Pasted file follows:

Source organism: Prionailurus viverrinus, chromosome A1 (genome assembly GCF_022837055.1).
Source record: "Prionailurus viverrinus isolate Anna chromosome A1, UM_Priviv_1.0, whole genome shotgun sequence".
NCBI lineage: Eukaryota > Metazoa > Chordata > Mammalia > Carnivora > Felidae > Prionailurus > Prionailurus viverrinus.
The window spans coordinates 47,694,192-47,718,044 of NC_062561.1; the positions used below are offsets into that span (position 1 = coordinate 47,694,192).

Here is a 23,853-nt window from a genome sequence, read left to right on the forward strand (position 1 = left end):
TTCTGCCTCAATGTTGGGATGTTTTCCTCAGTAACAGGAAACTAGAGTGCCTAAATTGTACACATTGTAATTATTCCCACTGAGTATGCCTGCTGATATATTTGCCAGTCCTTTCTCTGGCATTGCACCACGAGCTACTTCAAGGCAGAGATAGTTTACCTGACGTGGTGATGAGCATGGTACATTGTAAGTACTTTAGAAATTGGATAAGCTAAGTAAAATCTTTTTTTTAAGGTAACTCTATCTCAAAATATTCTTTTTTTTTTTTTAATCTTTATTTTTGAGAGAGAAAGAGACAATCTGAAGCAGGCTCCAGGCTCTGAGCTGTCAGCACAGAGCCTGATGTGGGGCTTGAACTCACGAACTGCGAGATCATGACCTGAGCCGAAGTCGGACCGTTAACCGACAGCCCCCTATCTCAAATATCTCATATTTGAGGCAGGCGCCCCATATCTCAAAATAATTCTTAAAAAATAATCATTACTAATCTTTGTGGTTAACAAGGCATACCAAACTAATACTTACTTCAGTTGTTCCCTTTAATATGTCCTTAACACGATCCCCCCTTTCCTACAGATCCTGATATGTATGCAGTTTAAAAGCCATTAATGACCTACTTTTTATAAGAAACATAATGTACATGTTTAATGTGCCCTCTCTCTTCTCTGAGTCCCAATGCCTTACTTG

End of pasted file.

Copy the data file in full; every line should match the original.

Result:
Source organism: Prionailurus viverrinus, chromosome A1 (genome assembly GCF_022837055.1).
Source record: "Prionailurus viverrinus isolate Anna chromosome A1, UM_Priviv_1.0, whole genome shotgun sequence".
NCBI lineage: Eukaryota > Metazoa > Chordata > Mammalia > Carnivora > Felidae > Prionailurus > Prionailurus viverrinus.
The window spans coordinates 47,694,192-47,718,044 of NC_062561.1; the positions used below are offsets into that span (position 1 = coordinate 47,694,192).

Here is a 23,853-nt window from a genome sequence, read left to right on the forward strand (position 1 = left end):
TTCTGCCTCAATGTTGGGATGTTTTCCTCAGTAACAGGAAACTAGAGTGCCTAAATTGTACACATTGTAATTATTCCCACTGAGTATGCCTGCTGATATATTTGCCAGTCCTTTCTCTGGCATTGCACCACGAGCTACTTCAAGGCAGAGATAGTTTACCTGACGTGGTGATGAGCATGGTACATTGTAAGTACTTTAGAAATTGGATAAGCTAAGTAAAATCTTTTTTTTAAGGTAACTCTATCTCAAAATATTCTTTTTTTTTTTTTAATCTTTATTTTTGAGAGAGAAAGAGACAATCTGAAGCAGGCTCCAGGCTCTGAGCTGTCAGCACAGAGCCTGATGTGGGGCTTGAACTCACGAACTGCGAGATCATGACCTGAGCCGAAGTCGGACCGTTAACCGACAGCCCCCTATCTCAAATATCTCATATTTGAGGCAGGCGCCCCATATCTCAAAATAATTCTTAAAAAATAATCATTACTAATCTTTGTGGTTAACAAGGCATACCAAACTAATACTTACTTCAGTTGTTCCCTTTAATATGTCCTTAACACGATCCCCCCTTTCCTACAGATCCTGATATGTATGCAGTTTAAAAGCCATTAATGACCTACTTTTTATAAGAAACATAATGTACATGTTTAATGTGCCCTCTCTCTTCTCTGAGTCCCAATGCCTTACTTG